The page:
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VTT helps Metso Automation gain a position as market leader in on-line paper quality measurements


The Metso-VTT cooperation has had a positive effect on the position of Metso Automation and Finnish industry. Metso is currently market leader in paper on-line quality measurements with a turnover of EUR 60 million, and carries out all sensor manufacturing in Finland, using domestic components where available.

Metso Automation acquired Sentrol Systems – a Canadian company producing the Sentry paper quality measurement and control system – in 1987. The system needed reshaping because of its outdated system structure. Metso – known at the time as Valmet – made a decision to renew all the sensors and transfer research and development, production, application development and control systems to Finland. Transmission moisture measurement was the first to be rebuilt, and VTT was given a leading role in the design of the project’s optics and measurement principle. The product launch in 1995 was the start of continuous and ongoing development work on different sensors: reflection moisture (1996), gloss (1997), coating thickness (NIR 1998, NIR&MIR 1999), colour (2001), imaging whole web moisture (2002), formation (2006), surface topography and fibre orientation (2010); and to close the circle, launch of a second-generation transmission moisture measurement in 2006.

“The commitment of VTT personnel has been great. Far from any ‘state official’ mentality, the researchers have had a burning desire to truly solve the problems, not only to idea or first prototype level in the laboratory, but to the proven system, operational in real on-line conditions and ready for product launch,” says Markku Mäntylä, Research and Technology Manager of Metso Automation.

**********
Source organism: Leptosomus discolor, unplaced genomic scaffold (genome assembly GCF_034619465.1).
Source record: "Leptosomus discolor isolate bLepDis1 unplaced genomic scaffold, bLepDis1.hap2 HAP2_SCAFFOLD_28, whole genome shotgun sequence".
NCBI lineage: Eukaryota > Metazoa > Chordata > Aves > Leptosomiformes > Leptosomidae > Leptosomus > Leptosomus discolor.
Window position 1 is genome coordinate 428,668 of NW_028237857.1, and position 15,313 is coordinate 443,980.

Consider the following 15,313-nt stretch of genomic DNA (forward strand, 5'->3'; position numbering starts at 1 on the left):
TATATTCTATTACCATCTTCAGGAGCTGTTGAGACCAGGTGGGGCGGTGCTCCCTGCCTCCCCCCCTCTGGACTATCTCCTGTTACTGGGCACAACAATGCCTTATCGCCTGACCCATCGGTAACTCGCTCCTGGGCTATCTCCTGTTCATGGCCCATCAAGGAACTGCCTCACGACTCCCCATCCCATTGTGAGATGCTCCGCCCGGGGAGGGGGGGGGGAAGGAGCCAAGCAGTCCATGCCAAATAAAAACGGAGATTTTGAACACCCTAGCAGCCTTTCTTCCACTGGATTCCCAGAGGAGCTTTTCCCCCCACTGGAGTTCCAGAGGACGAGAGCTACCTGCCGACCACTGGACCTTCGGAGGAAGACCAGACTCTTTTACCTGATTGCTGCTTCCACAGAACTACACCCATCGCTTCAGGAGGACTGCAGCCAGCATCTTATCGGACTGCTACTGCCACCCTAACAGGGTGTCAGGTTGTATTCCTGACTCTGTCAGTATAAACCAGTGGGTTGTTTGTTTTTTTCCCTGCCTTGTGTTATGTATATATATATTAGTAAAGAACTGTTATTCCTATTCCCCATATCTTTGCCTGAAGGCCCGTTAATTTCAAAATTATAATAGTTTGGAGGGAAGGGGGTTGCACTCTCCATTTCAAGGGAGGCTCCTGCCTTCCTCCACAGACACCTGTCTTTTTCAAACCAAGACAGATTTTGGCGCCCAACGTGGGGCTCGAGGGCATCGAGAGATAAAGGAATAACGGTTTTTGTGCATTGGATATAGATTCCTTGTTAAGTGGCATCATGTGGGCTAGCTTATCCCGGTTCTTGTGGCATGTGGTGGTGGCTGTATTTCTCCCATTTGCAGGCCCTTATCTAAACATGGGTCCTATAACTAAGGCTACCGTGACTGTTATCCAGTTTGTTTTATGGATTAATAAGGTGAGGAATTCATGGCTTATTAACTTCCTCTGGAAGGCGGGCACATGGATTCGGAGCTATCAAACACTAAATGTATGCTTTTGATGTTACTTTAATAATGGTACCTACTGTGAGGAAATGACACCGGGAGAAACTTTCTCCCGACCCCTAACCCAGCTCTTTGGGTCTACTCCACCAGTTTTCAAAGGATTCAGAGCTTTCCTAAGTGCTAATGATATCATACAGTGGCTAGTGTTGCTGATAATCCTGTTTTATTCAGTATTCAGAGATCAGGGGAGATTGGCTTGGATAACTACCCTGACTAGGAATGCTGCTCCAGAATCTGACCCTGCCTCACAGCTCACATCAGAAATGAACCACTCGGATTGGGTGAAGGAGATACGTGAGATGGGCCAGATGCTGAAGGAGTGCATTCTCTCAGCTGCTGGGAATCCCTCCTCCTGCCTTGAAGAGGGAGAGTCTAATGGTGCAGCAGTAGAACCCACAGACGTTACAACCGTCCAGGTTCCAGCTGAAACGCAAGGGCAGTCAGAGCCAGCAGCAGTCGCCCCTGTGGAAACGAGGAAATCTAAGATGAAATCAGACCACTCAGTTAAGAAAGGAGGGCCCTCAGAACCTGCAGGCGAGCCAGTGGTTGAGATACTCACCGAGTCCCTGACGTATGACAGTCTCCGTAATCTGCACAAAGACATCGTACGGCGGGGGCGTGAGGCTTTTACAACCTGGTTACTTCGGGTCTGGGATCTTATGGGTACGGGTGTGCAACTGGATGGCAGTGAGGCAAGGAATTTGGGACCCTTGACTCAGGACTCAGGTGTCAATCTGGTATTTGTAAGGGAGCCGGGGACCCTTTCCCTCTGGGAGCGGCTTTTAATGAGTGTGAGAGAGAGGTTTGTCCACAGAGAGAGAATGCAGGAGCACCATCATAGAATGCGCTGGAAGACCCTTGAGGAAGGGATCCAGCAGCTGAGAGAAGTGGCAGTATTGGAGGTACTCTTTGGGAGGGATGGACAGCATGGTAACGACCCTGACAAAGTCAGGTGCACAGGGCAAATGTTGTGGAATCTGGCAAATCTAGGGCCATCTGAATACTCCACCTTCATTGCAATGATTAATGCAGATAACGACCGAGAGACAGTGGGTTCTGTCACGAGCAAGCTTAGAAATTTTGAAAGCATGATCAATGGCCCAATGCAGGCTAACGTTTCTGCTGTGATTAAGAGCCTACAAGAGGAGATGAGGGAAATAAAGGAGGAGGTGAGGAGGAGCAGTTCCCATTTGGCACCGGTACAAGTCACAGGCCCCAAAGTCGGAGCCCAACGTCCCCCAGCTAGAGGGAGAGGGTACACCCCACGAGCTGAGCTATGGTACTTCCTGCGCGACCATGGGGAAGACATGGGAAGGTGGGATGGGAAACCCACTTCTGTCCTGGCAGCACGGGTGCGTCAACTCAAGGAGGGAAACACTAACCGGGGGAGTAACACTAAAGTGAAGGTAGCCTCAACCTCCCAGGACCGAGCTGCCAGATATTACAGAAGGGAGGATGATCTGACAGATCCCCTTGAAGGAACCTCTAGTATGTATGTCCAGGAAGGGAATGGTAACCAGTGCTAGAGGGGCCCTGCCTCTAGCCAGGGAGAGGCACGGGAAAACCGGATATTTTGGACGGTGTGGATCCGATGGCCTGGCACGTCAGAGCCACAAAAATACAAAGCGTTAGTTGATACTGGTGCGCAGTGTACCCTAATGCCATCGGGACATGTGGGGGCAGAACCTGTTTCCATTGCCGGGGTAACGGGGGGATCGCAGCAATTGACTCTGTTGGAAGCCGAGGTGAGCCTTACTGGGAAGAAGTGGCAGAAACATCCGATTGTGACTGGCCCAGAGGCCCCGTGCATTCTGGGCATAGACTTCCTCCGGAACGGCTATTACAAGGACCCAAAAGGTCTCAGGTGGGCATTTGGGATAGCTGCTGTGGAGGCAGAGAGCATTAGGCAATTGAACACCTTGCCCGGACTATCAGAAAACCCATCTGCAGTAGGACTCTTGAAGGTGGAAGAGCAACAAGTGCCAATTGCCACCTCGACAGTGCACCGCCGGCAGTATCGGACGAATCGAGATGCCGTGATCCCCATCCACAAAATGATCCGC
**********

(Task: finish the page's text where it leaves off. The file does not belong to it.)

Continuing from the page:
The sensors have been technically excellent in measurement performance and stability. The new moisture measurement sensor is a good example of the superior measurement capabilities, not only an excellent moisture measurement system but currently the only optical measurement gauge for on-line measurement of dry weight of tissue paper. Apart from enabling new diagnostics functions, it also offers superior measurement speed with good accuracy.

“The cooperation has been beneficial for VTT, assisting in developing internationally recognised know-how in optical instrument design and measurement technique,” says Jouko Malinen, who heads the Intelligent Sensor Systems research area at VTT. The projects have offered great opportunities for learning how to identify the needs in industrial on-line measurements, how to design robust instruments with robust calibration, how to model system performance quickly, and how to test instruments in the laboratory and in the field. Following in close cooperation with the customer, the whole project has given the research team direct feedback from start to finish. On the technical side, Metso’s commission projects established a base that later underwent further development in jointly funded projects: the design, modelling and manufacture of affordable free-form mirrors, improving system performance and reducing complexity by merging the optically functional surface to mechanical parts. “This,” says Mäntylä, “combined with application and calibration know-how and intelligent and quick modelling methods for estimating the signal-to-noise-ratio, have accelerated the process of idea to product tremendously.”

Even though these have been difficult years for the pulp and paper industry, there is no dip in development work. The next product will arrive soon, and research projects are ongoing. “To be competitive in this industry, it is essential to continue persistent and innovative research and development work, and to be broadminded in the search for ideas,” says Mäntylä. As an example, measurement technology research for new printed electronics manufacturing has also generated ideas for conventional on-line measurements. On the application side, new fields can be found from paper and board conversion and other filmstrip production. By the same token, traditional laboratory measurements are increasingly being replaced by on-line measurements.

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